Ron Paul takes step toward presidential run
Ron Paul, the patriarch of the libertarian stream in GOP politics, will announce on Tuesday that he is forming a presidential exploratory committee, taking a step to join the Republican nomination sweepstakes.
Paul, who will be 76 in August, has served about 20 years in the House representing districts in Texas, most recently the 14th, which includes Galveston. He is a doctor by training, having served as a flight surgeon in the Air Force and in private practice as a gynecologist.
No stranger to presidential politics, Paul placed fifth in the GOP’s Iowa caucuses in 2008 and has made several trips back to the key early state in this election cycle. He was the Libertarian Party’s presidential candidate in 1988 and is scheduled to announce the exploratory committee in a stop in Des Moines.
“We’re going to announce that I am going to start an exploratory committee,” Paul told Fox News Channel’s Sean Hannity on Monday night. “I will stop in Iowa on my way home and that might lead to the next decision. It depends what kind of reception I get on your show tonight. If I get booed or something then maybe I won’t do it.”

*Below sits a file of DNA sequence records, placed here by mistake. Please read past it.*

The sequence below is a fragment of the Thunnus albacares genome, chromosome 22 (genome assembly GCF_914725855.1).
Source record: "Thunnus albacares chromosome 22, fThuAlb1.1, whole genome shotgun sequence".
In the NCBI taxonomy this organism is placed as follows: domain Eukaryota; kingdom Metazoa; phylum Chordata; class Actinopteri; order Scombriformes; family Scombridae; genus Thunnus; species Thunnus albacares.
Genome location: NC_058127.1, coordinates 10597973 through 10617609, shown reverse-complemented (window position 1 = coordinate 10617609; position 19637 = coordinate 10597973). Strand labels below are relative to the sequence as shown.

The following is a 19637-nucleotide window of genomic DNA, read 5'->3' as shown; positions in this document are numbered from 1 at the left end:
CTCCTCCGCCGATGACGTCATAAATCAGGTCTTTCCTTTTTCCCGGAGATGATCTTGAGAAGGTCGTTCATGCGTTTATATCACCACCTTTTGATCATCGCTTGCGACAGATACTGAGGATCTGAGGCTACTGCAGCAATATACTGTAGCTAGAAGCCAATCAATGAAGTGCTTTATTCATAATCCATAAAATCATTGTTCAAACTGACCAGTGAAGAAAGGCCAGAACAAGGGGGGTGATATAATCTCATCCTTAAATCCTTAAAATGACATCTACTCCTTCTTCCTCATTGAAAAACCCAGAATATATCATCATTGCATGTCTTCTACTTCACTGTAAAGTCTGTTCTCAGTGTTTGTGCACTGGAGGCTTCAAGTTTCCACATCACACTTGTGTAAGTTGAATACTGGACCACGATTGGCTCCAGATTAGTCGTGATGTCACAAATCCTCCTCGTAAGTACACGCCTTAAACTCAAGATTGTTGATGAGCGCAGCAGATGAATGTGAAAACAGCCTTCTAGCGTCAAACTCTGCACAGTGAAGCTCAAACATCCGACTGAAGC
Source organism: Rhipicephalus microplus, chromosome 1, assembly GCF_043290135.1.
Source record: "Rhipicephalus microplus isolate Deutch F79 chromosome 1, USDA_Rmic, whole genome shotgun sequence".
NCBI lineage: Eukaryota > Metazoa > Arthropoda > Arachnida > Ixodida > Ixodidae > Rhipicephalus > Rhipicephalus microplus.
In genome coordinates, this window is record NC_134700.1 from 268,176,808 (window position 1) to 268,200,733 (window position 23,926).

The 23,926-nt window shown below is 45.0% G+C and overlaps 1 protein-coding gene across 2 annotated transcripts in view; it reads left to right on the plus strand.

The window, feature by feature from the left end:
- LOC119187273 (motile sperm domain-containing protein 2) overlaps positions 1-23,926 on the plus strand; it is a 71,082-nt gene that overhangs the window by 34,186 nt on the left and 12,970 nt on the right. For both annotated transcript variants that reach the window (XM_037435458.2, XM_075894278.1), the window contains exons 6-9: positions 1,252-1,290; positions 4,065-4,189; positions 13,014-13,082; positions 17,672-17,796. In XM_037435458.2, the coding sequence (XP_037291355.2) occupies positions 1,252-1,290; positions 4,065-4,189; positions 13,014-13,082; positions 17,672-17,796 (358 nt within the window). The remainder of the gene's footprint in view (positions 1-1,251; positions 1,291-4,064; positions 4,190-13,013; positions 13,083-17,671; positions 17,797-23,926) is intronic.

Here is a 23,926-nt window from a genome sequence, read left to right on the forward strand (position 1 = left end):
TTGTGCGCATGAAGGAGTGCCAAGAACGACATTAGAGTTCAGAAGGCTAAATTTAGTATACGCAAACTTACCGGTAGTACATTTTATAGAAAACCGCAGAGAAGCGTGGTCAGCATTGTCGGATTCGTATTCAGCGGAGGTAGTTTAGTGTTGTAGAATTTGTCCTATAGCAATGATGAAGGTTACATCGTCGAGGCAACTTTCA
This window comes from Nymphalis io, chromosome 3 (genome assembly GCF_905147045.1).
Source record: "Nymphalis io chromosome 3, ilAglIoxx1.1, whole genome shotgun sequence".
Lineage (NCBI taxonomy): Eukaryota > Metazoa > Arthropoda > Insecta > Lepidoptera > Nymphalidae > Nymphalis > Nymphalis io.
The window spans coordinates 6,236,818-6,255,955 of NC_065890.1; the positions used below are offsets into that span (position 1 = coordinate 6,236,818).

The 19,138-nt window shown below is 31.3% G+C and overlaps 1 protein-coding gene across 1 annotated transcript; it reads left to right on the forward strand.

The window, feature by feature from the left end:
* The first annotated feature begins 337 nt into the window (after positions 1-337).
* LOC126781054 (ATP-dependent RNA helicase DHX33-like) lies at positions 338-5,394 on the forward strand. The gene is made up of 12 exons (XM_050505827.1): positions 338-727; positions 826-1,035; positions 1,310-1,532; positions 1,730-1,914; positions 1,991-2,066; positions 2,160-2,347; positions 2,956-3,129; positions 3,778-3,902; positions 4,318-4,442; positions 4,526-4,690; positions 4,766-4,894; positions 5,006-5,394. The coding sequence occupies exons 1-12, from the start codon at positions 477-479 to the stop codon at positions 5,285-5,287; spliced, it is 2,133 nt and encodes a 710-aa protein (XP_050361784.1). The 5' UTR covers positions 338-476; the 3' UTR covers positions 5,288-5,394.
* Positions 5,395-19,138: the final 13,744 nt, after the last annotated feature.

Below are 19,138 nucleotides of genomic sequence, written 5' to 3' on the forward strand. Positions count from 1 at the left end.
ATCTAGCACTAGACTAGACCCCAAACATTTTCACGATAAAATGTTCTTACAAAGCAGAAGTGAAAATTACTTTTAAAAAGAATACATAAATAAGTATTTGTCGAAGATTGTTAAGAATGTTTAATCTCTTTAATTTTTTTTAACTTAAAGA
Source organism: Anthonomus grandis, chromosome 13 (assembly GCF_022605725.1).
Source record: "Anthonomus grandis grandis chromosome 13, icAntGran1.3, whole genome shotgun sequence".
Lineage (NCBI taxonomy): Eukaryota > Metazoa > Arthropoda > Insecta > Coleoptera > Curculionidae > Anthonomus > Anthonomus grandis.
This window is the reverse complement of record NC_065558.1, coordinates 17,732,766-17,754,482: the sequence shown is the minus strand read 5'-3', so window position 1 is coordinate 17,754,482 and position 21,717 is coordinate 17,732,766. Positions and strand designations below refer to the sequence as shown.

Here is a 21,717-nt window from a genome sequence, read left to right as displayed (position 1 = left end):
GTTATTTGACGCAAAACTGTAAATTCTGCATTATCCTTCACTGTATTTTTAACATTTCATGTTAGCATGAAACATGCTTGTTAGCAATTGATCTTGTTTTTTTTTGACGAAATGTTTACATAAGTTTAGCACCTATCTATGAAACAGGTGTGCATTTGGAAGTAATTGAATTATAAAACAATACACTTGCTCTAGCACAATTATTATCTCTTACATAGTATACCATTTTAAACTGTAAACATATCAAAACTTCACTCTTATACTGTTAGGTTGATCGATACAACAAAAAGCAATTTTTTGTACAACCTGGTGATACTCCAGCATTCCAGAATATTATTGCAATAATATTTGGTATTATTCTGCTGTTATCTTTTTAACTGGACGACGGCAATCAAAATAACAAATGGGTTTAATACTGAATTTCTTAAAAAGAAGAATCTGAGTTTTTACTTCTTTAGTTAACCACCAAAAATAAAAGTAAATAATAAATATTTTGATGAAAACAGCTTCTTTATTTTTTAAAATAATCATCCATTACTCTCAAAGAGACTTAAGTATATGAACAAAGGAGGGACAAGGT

A favorite of conservatives, Paul has won straw polls, including the one held at the prestigious Conservative Political Action Conference, but he does less well in national polls. In a recent Gallup poll, he drew about 6%, at the top of the second tier of possible candidates. The first group, all in low double digits, included a trio of former governors, Arkansas’s Mike Huckabee, Massachusetts’ Mitt Romney and Alaska’s Sarah Palin. Also in the top group is reality-show star and businessman Donald Trump.
But Paul’s influence goes beyond his numbers.
He has been a steady voice for a specific stream of libertarian thought that harks back to Friedrich Hayek, a 20th-Century Nobel Prize winner in economics, and the Austrian school of political economy. Hayek’s roots go back to classic 19th century liberalism with its support of free markets and the least possible government as a way of achieving the maximum amount of individual freedom. The Austrian school was harshly opposed to collectivist thought, whether socialist or, later, fascist.
Hayek’s work became an influence on late 20th century conservative American political thought, particularly the influential University of Chicago economics department, where the Austrian and later British citizen taught.
For Paul, libertarian thought has come to include strong opposition to the Federal Reserve and its ability to print money, which he calls monetizing debt. He has condemned what he calls welfarism at home and militarism abroad.
He also has called for eliminating the income tax, the Department of Education and votes against raising the debt ceiling, an issue, along with budget cuts, that will mark the next weeks of congressional deliberations.
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